Three times Andrea Shoesmith took her daughter to the doctor, and three times doctors informed her that 4-year-old Summer Steer would be fine.
Hours after a visit to the hospital on June 30, 2013, Summer was dead.
The saga began on June 13 when Shoesmith took her daughter to the doctor after noticing that Summer was producing black bowel movements. She also had a high temperature and complained of stomach pain, the Australian Broadcasting Company (ABC) reported.
Dr. Andrew Spall believed that Summer was suffering from giardiasis, a gastrointestinal infection, according to Sunshine Coast Daily. Dr. Spall had diagnosed her mother with the same illness weeks prior and figured that the cases were linked. Both times, however, the doctor did not obtain a clinical specimen.
Andrea’s diagnosis was made during their second doctor’s visit, on June 17. Sunshine Coast Daily reports that there were only records of one appointment with Dr. Spall, though Shoesmith says differently.
Shoesmith took her daughter to the hospital during the early hours of June 30. Summer had suffered a nosebleed and had been vomiting blood, according to the ABC. Shoesmith said the doctor claimed it was “common to be sick after swallowing blood from a nose bleed.” As Summer and her mother were exiting the building, the 4-year-old threw up blood again, this time bright red in color.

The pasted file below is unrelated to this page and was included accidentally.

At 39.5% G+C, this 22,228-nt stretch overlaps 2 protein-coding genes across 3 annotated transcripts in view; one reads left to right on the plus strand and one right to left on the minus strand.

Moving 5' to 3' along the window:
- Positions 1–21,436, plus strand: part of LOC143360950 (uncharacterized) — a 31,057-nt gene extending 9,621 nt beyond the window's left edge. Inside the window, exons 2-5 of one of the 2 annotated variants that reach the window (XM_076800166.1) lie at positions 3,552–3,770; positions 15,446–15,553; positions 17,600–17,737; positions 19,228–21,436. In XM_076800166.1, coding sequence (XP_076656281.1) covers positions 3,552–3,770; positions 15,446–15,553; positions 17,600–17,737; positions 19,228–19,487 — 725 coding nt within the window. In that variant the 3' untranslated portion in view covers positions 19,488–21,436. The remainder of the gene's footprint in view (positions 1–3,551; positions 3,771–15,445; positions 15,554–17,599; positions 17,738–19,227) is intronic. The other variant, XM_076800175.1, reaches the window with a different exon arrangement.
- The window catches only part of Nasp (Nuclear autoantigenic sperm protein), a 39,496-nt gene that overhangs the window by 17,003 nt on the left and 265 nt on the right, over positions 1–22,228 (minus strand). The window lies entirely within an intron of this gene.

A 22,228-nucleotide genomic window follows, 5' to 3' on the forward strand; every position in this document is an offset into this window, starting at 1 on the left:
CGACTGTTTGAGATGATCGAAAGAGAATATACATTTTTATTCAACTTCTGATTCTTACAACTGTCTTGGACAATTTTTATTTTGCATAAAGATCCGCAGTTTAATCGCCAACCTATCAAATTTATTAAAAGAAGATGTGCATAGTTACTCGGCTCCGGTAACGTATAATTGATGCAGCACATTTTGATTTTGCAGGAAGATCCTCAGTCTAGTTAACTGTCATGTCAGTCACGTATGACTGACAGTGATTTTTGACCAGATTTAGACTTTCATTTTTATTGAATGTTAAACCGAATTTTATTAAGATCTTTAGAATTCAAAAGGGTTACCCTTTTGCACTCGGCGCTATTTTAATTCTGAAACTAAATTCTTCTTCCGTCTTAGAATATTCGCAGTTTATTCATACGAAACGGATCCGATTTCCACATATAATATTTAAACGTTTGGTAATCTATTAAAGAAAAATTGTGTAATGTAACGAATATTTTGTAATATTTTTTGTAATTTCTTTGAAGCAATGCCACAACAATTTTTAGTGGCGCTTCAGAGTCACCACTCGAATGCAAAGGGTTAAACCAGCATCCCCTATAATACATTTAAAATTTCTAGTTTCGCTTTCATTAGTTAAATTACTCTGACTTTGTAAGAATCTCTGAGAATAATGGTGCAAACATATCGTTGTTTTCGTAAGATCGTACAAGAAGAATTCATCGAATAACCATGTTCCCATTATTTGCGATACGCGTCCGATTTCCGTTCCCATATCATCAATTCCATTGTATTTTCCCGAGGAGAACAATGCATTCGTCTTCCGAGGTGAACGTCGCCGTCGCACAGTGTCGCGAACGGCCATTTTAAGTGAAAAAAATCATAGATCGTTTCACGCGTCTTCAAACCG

Summer was then placed under observation for a number of hours before the doctor said she could go home. Shortly after arriving home, Summer collapsed. She returned to Noosa Hospital for the third time that day and was promptly flown to a hospital in Brisbane. An X-ray revealed the cause of Summer’s symptoms, but it was too little, too late: Summer went into cardiac arrest and died.
The cause of all this? A small lithium battery lodged in Summer’s esophagus, roughly the size of a coin. Susan Teerds, chief executive of Kidsafe Queensland, told ABC that having those batteries around is like having a “loaded gun.”
Per a report from the Brisbane Times, coroner John Hutton said the hospital’s investigation was “inadequate.” He also advocated for safer packaging of lithium batteries and more secure battery compartments.